RICHMOND — Questions of legality and transparency are dogging the deal Richmond officials cut with the Washington Redskins.
As reported by Watchdog.org in mid-November, the city enticed the National Football League team to move its training camp to the state capital for two weeks each summer.
Proponents of the multimillion-dollar incentive package — which gives naming rights for the yet-to-be-built football facility to Bon Secours health systems in exchange for pledges of new hires and investment by the company — estimate that the deal will net millions more for the city in tourist spending.
But some opponents allege that the city ran afoul of the Virginia Constitution on two counts.
Article VII, Section 9 states that “No franchise, lease, or right of any kind to use any such public property or any other public property or easement of any description in a manner not permitted to the general public shall be granted for a longer period than 40 years.”
Further, the constitution prescribes: “Before granting any such franchise or privilege for a term in excess of five years … the city or town shall, after due advertisement, publicly receive bids therefore.”
The city’s package runs for 60 years, and it did not put the project out for competitive bids.
Tammy Hawley, press secretary for Mayor Dwight Jones, said in a statement:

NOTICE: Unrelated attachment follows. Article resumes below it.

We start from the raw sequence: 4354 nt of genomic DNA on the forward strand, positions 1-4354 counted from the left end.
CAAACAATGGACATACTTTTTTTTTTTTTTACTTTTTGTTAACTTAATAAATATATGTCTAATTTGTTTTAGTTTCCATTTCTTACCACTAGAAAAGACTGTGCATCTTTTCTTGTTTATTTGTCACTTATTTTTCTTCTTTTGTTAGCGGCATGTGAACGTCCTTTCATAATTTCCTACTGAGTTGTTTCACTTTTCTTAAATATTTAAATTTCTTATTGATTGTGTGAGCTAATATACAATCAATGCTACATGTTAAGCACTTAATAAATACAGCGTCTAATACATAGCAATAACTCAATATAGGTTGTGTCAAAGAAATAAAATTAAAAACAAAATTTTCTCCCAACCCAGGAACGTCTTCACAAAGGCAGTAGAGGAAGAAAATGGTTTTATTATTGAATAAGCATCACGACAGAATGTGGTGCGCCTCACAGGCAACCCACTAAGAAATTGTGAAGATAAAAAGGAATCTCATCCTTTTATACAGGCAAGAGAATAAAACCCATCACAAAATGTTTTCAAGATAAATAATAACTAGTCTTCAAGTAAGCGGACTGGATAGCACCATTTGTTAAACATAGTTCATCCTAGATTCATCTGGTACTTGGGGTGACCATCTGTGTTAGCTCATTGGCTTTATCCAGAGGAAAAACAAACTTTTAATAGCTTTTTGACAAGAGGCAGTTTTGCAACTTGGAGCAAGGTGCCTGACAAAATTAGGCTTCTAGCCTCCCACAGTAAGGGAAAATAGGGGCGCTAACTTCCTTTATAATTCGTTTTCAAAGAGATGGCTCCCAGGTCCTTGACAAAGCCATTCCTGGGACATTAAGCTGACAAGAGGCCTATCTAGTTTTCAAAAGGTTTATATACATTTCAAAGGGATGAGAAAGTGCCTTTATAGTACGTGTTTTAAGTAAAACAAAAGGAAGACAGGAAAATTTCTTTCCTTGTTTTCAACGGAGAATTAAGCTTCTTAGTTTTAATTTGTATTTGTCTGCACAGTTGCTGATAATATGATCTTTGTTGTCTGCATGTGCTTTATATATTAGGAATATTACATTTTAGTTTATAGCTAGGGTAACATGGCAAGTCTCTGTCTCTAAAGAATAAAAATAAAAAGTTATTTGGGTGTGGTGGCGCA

“Our legal department advises that under the proposed transaction, the city would transfer the property to the Economic Development Authority, and the EDA would lease the property for a period longer than 40 years.
The constitutional limitation applies to cities and towns, but not to counties or industrial/economic development authorities.”
That bureaucratic handoff didn’t satisfy state Delegate G. Manoli Loupassi, a former Richmond City Council president.
Loupassi told the Daily Press in Newport News that the ‘Skins deal circumvents a decision made by the council in 2008 to ensure that money from the sale of former school properties — included in the Redskins deal — made its way back to the school system.
Michael Fraizer, who chaired the mayor’s Redskins Summer Training Camp Steering Committee, said the city could have sold the old Westhampton school site, future home of the Redskins-Bon Secours complex, to the highest bidder “for a few million dollars.”
But Fraizer said the $5,000-a-year lease agreement “instead yields over $40 million of investment, expands health services, and generates new jobs and taxes at three locations in Richmond. The city will continue to own the site, protecting future interests.”
Critics have complained about the city’s closed-door negotiations with the Redskins and Bon Secours.
Richmond City Manager Byron Marshall rebutted the concerns, saying, “It is very difficult to negotiate this kind of deal in the newspapers and with the public.”
“We weren’t trying to be less than transparent. The deal itself dictated that we had to move quickly,” Marshall said.
At the conservative blog, “Bearing Drift,” Norm Leahy wrote:
“The city could, of course, alter the terms of its proposed deal to conform with the Constitution’s language and, considering the local Babbittry is four-square behind the deal, they have every incentive to see that such changes are made.”
Meantime, the state’s chief legal officer is staying on the sidelines. At least for now.
Attorney General Ken Cuccinelli’s office said it could not offer a legal opinion on the Redskins deal until asked by “one of our clients.”
“A state agency, a state legislator, etc., would have to ask for our legal opinion,” spokesman Brian Gottstein said in an email. So far, no official request has been lodged.
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